428
Chapter 10
(ca ~ ca ) =
( C A,inla
C A
)
A,outlet
C A
)
^ ^ A . i n l e t ~ C A
) —
^ ( C A.outlet ~ C
'a )
(
10
.
8
)
Example 10.2. Requirements for
ha
in a laboratory bioreactor
We now return to the experimental data analyzed in Example 3.5. We want to calculate the minimum value
of
h a
needed to maintain the dissolved oxygen concentration in the medium above a desired value. Since
the dissolved oxygen concentration in aqueous solutions is very low, the oxygen consumption
approximately equals the mass transfer of oxygen at steady state, i.e.,
~<lo=<lo = k ia(c0 - co)
(1)
or
kta =
(co
co
)
(
2
)
If the dissolved oxygen concentration is to be kept at 60% of the saturation value obtained by sparging with
air containing 20.95% oxygen, we find
(co ~ co)
= c o(1 - 0-6)
(
3
)
and if the bioreactor is operated at 1 atm, we find from Table 10.1
*
0.2095
,
co =
790(T = O'265' 10
moles L'
(4)
Inserting this value in Eq. (3) and using the calculated value of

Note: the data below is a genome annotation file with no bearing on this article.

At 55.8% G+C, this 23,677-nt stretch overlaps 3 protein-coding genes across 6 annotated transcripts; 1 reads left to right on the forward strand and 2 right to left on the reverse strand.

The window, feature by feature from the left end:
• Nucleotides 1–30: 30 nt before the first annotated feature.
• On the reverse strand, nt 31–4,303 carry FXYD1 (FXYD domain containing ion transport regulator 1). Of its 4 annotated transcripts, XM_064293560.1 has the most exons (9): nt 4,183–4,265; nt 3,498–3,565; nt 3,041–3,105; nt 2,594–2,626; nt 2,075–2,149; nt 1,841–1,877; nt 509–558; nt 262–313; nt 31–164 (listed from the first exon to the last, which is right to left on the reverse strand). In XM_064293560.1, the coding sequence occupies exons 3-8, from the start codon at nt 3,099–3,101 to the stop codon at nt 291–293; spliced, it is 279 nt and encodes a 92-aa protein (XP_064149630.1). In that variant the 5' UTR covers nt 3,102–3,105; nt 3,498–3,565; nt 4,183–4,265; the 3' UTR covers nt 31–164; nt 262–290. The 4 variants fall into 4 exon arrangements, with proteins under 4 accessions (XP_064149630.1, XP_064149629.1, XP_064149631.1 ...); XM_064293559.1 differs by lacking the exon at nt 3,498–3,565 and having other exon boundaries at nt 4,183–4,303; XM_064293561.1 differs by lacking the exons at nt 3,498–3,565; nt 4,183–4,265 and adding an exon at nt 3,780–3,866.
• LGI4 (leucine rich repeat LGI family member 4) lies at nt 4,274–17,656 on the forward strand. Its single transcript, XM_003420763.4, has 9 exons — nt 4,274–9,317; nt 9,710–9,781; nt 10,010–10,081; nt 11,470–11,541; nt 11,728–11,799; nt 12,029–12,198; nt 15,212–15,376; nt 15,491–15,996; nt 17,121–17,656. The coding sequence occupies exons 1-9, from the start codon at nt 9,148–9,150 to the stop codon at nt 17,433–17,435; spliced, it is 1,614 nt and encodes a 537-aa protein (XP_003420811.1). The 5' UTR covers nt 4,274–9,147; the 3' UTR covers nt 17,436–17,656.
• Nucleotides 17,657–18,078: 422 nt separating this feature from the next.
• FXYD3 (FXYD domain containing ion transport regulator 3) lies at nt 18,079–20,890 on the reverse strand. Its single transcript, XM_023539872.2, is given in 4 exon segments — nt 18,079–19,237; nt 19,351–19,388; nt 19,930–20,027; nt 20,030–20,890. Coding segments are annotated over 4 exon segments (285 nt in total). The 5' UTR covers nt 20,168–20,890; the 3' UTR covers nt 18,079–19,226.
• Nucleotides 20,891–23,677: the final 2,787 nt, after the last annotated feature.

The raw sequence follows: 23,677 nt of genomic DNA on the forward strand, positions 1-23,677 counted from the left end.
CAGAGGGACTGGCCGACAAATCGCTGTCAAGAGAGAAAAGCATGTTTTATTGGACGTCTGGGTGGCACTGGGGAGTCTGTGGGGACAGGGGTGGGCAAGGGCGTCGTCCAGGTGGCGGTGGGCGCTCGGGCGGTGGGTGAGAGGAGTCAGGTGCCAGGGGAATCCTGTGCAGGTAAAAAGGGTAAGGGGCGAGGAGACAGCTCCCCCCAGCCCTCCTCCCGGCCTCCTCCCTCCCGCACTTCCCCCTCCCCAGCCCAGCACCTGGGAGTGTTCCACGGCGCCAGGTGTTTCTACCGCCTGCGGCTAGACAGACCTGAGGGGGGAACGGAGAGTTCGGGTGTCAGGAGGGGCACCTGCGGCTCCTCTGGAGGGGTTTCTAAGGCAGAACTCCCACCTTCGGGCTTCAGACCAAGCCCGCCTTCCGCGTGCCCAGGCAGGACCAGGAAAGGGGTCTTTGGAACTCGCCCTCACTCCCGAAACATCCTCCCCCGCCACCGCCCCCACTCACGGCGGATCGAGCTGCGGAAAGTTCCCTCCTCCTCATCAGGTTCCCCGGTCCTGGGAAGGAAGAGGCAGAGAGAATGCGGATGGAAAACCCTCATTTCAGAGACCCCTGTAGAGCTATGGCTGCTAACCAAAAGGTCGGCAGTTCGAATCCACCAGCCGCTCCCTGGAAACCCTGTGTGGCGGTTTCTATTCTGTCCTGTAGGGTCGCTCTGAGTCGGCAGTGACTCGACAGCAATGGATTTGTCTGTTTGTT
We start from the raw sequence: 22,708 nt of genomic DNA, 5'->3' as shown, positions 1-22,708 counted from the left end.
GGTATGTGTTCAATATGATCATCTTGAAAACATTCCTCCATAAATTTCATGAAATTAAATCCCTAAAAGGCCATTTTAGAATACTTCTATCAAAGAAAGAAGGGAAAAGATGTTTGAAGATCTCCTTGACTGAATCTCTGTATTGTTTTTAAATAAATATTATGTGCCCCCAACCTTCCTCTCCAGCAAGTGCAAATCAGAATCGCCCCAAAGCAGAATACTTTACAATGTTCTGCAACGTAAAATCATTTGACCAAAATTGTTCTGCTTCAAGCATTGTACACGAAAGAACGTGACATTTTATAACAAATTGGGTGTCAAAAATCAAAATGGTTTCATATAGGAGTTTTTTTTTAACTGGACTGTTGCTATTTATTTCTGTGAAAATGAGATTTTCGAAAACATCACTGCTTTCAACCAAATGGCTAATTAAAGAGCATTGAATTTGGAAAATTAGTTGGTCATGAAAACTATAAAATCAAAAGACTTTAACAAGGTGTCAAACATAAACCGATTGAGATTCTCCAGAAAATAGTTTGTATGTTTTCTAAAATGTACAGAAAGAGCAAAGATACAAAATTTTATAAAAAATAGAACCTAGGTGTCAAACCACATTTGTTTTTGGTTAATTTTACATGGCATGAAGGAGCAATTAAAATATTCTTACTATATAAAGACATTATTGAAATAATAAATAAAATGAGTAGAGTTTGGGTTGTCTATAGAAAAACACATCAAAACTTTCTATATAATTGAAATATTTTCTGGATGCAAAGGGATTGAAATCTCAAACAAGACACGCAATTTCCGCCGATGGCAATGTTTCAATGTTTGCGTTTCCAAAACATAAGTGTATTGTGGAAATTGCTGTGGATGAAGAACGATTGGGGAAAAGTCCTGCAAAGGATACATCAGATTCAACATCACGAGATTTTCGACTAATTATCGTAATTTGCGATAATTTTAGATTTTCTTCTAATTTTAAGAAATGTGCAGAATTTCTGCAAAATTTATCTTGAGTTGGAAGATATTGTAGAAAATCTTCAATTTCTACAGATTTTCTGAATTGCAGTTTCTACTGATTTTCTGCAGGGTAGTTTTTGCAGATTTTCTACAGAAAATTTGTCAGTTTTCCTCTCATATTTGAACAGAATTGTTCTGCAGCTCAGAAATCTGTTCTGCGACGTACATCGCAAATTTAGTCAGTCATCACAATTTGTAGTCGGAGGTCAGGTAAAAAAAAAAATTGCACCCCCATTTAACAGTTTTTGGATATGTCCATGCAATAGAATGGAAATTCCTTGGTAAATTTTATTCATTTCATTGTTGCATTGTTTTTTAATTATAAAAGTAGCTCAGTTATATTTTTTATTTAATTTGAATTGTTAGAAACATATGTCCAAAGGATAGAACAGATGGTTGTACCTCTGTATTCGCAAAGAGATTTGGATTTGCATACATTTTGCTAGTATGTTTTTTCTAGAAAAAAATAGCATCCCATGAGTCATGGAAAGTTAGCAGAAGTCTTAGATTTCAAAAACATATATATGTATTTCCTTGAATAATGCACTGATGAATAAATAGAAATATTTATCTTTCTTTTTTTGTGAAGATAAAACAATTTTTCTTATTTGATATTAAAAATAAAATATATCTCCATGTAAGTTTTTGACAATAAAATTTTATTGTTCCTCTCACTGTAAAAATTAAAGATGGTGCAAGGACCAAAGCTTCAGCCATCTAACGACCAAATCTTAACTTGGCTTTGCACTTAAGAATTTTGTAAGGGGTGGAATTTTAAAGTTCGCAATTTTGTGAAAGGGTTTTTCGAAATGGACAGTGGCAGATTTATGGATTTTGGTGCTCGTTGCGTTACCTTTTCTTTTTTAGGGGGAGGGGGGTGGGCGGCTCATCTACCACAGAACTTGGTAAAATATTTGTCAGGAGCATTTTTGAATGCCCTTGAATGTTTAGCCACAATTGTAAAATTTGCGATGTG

-q0
in Example 10.1, we find by using Eq.
(
2
)
kp
= 748 h ‘ = 0.208 s'1
(5)
This
k/a
value can normally be obtained in a well-stirred laboratory bioreactor. For larger stirred tank
bioreactors, it may be difficult to obtain a
ha
value above 500 h'1
and oxygen limitation may become a
problem._________________________________________________________________________________
10.1.1,
Models for ft/
The idea of expressing the mass transfer across surfaces by an overall mass transfer coefficient
multiplied by a concentration difference is clearly a simplification of a complicated physical reality.
It is for many reasons desirable to find a relation between the mass transfer coefficient and known
physical variables such as e.g. the diffusivity of the solute. The first model of this kind was due to
Nemst (1904), who assumed that mass transfer occurred by diffusion through a stagnant film.